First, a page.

“I sense that I am dawdling in this narrative, having already reached my eighth roll of Hieratica, and need to speed it up a little, else either I shall die on the job, or you will be worn out reading.”
Robert Harris, Imperium: A Novel of Ancient Rome
“That so many people can derive so much pleasure from such a revolting spectacle,” he said to me when he returned home that night, “almost makes one doubt the very premise on which democracy is based.” But he was pleased nevertheless that the masses now thought of him as a good sport, as well as “the Scholar” and “the Greek.”
Robert Harris, Imperium
“History has always fascinated me. As Cicero himself once wrote: ‘To be ignorant of what occurred before you were born is to remain always a child. For what is the worth of human life, unless it is woven into the life of our ancestors by the records of history?’ I quickly forgot the cold and could have spent all day happily unwinding that roll, poring over the events of more than sixty years before.”
Robert Harris, Imperium
“He was a devoted follower of the teachings of Epicurus — “that pleasure is the beginning and end of living happily” — although I hasten to add that he was an Epicurean not in the commonly misunderstood sense, as a seeker after luxury, but in the true meaning, as a pursuer of what the Greeks call ataraxia, or freedom from disturbance. He consequently avoided arguments and unpleasantness of any kind (needless to say, he was unmarried) and desired only to contemplate philosophy by day and dine by night with his cultured friends. He”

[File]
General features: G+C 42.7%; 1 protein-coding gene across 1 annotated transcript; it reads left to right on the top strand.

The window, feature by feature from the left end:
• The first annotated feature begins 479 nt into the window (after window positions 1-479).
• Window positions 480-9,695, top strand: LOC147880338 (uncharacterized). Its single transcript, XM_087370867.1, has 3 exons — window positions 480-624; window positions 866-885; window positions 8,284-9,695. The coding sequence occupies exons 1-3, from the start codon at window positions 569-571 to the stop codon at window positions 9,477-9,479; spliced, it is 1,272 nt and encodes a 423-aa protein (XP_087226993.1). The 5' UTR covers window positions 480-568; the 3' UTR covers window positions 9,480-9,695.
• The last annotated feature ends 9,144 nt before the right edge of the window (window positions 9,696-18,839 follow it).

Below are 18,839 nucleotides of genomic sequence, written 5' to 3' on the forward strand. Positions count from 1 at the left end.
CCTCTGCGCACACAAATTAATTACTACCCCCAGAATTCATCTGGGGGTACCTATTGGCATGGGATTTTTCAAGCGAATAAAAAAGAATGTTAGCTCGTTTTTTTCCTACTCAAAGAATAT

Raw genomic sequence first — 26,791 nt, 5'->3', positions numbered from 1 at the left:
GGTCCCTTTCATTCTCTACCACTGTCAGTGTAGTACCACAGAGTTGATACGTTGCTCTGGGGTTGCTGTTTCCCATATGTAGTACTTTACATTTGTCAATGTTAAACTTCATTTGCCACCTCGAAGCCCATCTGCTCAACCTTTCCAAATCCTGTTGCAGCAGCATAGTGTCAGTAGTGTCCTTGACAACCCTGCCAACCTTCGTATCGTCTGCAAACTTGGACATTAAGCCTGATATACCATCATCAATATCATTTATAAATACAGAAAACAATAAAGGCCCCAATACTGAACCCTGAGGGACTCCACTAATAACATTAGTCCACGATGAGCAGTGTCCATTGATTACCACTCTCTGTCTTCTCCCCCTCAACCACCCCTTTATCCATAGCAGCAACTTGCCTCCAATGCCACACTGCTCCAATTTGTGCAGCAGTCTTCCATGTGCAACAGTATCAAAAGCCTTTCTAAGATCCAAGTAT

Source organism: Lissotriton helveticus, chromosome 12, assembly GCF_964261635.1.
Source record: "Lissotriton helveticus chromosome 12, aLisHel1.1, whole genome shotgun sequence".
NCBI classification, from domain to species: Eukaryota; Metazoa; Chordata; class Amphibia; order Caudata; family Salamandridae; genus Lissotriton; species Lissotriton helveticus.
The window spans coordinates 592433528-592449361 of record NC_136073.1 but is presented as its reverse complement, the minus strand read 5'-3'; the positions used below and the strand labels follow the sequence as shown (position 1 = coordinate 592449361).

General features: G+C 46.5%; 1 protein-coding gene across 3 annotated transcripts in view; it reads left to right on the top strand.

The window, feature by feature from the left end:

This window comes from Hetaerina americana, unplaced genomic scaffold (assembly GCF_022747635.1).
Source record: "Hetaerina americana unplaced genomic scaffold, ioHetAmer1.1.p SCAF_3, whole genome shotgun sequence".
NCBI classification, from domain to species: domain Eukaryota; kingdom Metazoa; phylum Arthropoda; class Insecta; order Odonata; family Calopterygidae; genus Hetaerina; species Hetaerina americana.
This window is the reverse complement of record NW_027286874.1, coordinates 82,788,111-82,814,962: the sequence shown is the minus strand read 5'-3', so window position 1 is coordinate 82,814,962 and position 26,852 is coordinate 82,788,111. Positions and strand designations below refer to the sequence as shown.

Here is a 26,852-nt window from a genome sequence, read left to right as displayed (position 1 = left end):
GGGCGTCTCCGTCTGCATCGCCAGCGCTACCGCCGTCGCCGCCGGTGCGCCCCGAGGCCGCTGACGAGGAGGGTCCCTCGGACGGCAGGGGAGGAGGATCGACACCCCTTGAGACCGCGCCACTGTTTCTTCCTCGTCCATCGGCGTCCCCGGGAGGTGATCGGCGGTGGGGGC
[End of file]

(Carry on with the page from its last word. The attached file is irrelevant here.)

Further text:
Robert Harris, Imperium
“Atticus’s rule was that while he would never lend a book, any of his friends were free whenever they liked to come up and read or even make their own copies. And it was here, beneath a head of Aristotle, that we found Atticus reclining that afternoon, dressed in the loose white tunic of a Greek, and reading, if I remember rightly, a volume of Kyriai doxai, the principal doctrines of Epicurus. He came straight to the point. “I was at dinner last”
Robert Harris, Imperium
“The trouble with Lucious," he said, putting his feet up on the desk after this cousin has gone," is that he thinks politics is a fight for justice. Politics is a profession.”
Robert Harris, Imperium: A Novel of Ancient Rome
“We pressed on up the Flaminian Way, devoting a day to each of the decent-sized towns – Narnia, Carsulae, Mevania, Fulginiae, Nuceria, Tadinae and Cales – before finally reaching the Adriatic coast about two weeks after leaving Rome.”